Some performers are naturally thin, and that’s okay! What’s important is that these performers, (especially dancers), no matter how big or small, eat enough food to sustain themselves. “We never tell people they need to cut calories,” adds Christine. “It’s all about having a healthy approach to food. Dancers eat a lot! If you talk to a professional dancer, they’ll tell you they never stop eating. They have to eat because their muscles need to be able to strengthen and repair themselves.”

According to Renee Puyau, a registered dietitian that works with dancers at Dancers’ Workshop, a dancer’s diet “…should be adequate in energy, meaning dancers need to make sure they are eating enough calories every day to support their bodies.” It should also “…contain a variety of different foods from all the food groups (fruits, vegetables, grains, proteins, and dairy) each day.” That’s not to say they aren’t allowed to eat ice cream and pizza, too!


Eating disorders can develop in performers who are extreme perfectionists. They feel the desire to control everything in their craft, so their appearance falls in that need for control. Someone with an eating disorder may say something about food that raises a red flag, such as “this is going to make me fat” and “I can’t eat this.” They may also increase their exercise without increasing their caloric intake and refuse to eat in front of other people. Some physical red flags may be an extremely visible rib cage, thin arms and legs, and sunken temples.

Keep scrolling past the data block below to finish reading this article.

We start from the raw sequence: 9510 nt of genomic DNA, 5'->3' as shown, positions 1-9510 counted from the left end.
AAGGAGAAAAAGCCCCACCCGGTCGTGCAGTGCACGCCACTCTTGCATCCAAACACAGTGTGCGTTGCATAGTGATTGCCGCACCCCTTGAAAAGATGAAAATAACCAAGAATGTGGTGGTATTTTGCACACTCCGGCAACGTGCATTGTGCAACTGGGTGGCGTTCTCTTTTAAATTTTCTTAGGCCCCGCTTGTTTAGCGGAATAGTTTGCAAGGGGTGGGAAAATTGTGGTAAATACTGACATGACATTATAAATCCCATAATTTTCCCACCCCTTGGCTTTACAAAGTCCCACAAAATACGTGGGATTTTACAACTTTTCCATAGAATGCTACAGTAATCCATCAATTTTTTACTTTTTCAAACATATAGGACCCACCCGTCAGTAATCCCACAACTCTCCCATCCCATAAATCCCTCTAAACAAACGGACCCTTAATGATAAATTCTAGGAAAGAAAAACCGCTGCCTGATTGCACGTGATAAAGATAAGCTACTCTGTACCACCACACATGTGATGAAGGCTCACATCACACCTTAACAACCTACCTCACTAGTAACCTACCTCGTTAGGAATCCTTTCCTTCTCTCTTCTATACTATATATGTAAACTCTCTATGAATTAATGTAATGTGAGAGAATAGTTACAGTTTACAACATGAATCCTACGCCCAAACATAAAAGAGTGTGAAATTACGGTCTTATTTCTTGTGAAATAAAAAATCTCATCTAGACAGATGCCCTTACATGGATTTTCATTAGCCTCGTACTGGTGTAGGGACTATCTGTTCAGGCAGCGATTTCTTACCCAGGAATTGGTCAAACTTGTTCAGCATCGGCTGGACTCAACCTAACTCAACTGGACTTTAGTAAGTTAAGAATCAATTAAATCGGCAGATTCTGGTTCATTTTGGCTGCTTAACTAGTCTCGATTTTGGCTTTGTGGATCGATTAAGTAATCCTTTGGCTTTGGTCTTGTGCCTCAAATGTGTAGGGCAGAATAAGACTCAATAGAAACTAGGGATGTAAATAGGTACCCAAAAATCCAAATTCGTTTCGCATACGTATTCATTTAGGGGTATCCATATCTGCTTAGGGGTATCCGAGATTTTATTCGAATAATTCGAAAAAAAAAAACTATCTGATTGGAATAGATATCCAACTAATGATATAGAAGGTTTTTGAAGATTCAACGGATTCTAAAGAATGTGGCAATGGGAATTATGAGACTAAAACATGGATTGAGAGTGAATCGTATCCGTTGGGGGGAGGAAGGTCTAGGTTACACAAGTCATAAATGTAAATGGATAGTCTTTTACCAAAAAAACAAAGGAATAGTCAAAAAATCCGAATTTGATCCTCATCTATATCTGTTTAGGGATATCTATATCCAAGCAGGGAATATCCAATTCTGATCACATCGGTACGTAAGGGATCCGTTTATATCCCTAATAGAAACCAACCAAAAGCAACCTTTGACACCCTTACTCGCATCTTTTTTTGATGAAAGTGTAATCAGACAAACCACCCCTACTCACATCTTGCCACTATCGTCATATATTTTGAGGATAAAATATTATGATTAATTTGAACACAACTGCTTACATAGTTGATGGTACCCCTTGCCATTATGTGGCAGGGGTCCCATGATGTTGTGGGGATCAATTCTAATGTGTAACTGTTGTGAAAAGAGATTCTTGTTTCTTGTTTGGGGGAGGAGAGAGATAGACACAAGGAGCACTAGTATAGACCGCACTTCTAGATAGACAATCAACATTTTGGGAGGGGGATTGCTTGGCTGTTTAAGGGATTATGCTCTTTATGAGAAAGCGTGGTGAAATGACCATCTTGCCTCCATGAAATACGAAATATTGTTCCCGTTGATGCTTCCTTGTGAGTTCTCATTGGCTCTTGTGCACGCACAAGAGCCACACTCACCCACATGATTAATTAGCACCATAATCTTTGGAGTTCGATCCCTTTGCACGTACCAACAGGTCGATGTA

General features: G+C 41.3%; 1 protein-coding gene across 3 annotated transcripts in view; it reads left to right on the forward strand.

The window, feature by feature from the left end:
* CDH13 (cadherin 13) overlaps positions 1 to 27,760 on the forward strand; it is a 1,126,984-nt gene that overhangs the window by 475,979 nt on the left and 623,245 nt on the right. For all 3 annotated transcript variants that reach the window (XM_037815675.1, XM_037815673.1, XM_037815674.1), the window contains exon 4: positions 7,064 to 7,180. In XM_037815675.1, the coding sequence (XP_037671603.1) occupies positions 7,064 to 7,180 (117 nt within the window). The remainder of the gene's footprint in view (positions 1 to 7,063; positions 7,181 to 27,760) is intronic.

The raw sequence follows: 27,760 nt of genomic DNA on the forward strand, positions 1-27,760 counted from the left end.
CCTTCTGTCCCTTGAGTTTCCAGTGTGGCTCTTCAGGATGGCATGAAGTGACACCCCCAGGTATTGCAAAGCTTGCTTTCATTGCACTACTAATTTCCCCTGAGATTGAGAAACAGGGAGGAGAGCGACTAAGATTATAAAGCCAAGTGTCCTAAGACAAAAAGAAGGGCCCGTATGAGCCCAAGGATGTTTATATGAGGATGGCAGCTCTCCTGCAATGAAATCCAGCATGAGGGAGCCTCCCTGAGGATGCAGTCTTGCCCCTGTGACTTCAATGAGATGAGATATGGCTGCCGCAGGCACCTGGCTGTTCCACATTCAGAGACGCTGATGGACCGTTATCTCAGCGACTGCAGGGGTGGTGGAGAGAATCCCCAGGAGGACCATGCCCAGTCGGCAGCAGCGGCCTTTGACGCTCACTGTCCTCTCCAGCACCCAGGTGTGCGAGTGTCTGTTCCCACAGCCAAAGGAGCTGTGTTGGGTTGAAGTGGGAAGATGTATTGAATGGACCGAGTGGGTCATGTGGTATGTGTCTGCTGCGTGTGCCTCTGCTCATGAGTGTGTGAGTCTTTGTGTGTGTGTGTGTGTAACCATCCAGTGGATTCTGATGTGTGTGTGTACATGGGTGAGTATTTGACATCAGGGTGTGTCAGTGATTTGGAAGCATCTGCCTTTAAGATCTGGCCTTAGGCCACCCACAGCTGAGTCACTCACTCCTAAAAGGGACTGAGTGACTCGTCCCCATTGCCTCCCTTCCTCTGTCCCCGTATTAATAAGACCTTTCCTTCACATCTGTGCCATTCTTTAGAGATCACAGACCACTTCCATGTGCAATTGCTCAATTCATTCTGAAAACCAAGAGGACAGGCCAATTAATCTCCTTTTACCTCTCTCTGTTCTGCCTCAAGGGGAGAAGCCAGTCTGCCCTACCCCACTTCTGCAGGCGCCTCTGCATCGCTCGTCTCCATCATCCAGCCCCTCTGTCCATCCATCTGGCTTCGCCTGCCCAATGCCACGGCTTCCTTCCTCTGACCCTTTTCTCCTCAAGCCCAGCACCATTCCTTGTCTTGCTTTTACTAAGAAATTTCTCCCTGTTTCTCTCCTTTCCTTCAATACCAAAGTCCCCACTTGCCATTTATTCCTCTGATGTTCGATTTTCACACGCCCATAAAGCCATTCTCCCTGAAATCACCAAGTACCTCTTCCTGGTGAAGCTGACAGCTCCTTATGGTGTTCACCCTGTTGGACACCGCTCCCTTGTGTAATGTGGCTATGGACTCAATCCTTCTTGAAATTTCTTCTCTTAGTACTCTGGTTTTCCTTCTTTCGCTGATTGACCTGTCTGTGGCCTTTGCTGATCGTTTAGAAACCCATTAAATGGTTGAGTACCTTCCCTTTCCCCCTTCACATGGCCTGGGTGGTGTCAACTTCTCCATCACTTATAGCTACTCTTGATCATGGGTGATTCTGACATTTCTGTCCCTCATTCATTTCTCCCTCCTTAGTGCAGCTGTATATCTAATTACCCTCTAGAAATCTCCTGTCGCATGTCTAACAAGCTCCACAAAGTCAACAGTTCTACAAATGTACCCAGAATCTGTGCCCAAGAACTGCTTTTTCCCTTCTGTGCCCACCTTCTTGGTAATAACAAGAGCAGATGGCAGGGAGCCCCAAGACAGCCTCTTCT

A person with body dysmorphia will constantly study themselves in the mirror or avoid mirrors altogether, and they may compare themselves to other people, frequently ask if they look okay (and refuse to accept that they do, in fact, look okay), and try to hide parts of their body. They may avoid having their picture taken or somehow hide their body when they are included in a picture. They may also obsessively groom themselves, pick at their skin, and pluck out unwanted hair.


“I think it’s best for instructors to have early communication with parents,” says Christine. “We don’t have a lot of incidents, but if we do start to suspect a dancer may have an eating disorder, first we speak to the parents.” The child can be referred to therapy and come back, or they may choose to not return to the stage because they may want to select a different activity that won’t cause their disorder to spiral again. Christine stresses that dance companies are mindful of the wellbeing of their dancers and do not encourage dieting and thinness. In fact, at Dancers’ Workshop, proper nutrition is discussed with all dancers at the beginning of the year, and weight is never discussed so that kids are not triggered into thinking their value is in the number they see on the scale.

When you talk to your child about proper nutrition, don’t emphasize weight loss as the sole benefit of eating right. Eating well does not necessarily mean staying thin; rather, it means your child is fueling their body so they can perform well. Remind your child that being healthy looks different on everybody, no matter how much bigger or smaller they are.

Newsletter Signup

Your Weekly guide to Baton Rouge family fun. BR Parents has a newsletter for every parent. Sign Up